Thursday 14 December 2017

Developer Dunne criticised for 'wasting court's time'

Cleaning contractor Gina Farrell. Photo: Courtpix
Cleaning contractor Gina Farrell. Photo: Courtpix
Developer Sean Dunne
Tom Martin, director of Hollybrook, leaving court yesterday

Fergus Black and Paul Melia

DEVELOPER Sean Dunne has been sharply criticised by the High Court for "wasting" its time following a lengthy hearing where he sued a cleaning company for breach of contract.

The court yesterday awarded damages totalling €22,518 to a company involving the businessman after it proved it had been overcharged for cleaning services carried out at a luxury south Dublin apartment complex.

Hollybrook (Brighton Road) Management Company Ltd, sued All First Property Management Company Ltd (in liquidation) and Gina Farrell, trading as Gina Farrell Cleaning Services, alleging fraud, negligence, misrepresentation, conspiracy and breach of confidence.

The case centred on an allegation that Ms Farrell had over-charged for cleaning services between 2003 and 2006, provided duplicate invoices and altered log books to prove that cleaners were working at the Hollywood apartment complex on Brighton Road in Foxrock, Co Dublin, when they had not been present.


From the outset, Ms Justice Mary Laffoy urged both sides in the action, which dates back five years, to engage in mediation but Ms Farrell refused. In a stinging rebuke yesterday, the judge said a lot of what had happened in the 17-day case involved "a waste" of the court's time.

"A lot of what ensued, in my view, involved a waste of the time and the resources of the High Court and the public monies which fund the High Court, for which both sides share responsibility," she said in her 60-page written judgment.

"As regards the pursuit of the proceedings against Ms Farrell to a hearing... I think it is reasonable to infer that Mr Dunne has been the prime mover.

"It is impossible to avoid the conclusion that Mr Dunne had, from the start, and continues to have, an ulterior motive for funding these very costly proceedings against Ms Farrell."

The court was told that Ms Farrell had a business relationship with Mr Dunne going back to the 1990s.

A "serious dispute" arose between the parties in April or May 2005. Since then, Ms Farrell had begun three separate legal proceedings claiming she was owed more than €130,000 by Mr Dunne, and a separate case alleging her phone was "hacked" by the businessman in April 2005 -- a claim he denies.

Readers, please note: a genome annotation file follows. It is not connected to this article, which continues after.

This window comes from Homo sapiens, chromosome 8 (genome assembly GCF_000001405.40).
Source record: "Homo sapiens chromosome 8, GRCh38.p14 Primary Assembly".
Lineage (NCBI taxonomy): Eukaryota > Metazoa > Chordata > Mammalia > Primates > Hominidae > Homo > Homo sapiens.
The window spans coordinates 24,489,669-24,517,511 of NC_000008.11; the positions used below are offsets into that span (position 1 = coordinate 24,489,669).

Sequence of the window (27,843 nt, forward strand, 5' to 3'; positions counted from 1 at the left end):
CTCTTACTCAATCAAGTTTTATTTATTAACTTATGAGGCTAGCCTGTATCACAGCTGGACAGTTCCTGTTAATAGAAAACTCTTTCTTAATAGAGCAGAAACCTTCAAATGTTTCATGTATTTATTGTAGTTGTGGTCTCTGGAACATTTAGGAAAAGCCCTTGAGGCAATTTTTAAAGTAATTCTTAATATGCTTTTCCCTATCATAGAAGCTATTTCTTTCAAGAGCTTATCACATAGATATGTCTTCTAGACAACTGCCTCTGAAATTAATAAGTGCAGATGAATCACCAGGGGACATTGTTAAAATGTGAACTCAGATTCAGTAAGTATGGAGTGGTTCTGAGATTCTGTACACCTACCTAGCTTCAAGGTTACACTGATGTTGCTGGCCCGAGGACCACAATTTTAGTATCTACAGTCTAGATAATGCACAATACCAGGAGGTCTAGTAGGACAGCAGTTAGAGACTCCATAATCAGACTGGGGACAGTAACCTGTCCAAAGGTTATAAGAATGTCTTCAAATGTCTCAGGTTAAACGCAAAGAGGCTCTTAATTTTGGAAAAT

Companies controlled by Mr Dunne have also taken a number of actions against Ms Farrell. None of the legal actions have been finalised.

A spokesman for Mr Dunne last night said the case went ahead because any allegation of fraud amounting to more than €38,000 had to be pursued in the High Court. "On the opening day of the trial, the judge rightly concluded that the costs would be astronomical."

"To take a case for anything over €38,000 you have to go to the High Court and suffer High Court costs. Mr Dunne did not give evidence on the advice of his legal team," he said.

The judge found that in January 2006 Ms Farrell became aware that her conduct was being monitored, and removed concierge logs from Hollybrook and also altered 336 entries of the attendance of her cleaners at the apartment complex.

She was contractually obliged to have two cleaners at Hollybrook daily but did not always comply with that obligation and was therefore in breach of contract, Judge Laffoy ruled.

But it was difficult to assess the loss suffered because there was just one complaint about the standard of cleaning.

Noting that payments to Ms Farrell over the period August 2003 to February 2006 amounted to €112,592, she ruled Hollybrook was entitled to damages of one-fifth of that sum -- €22,518.

Irish Independent

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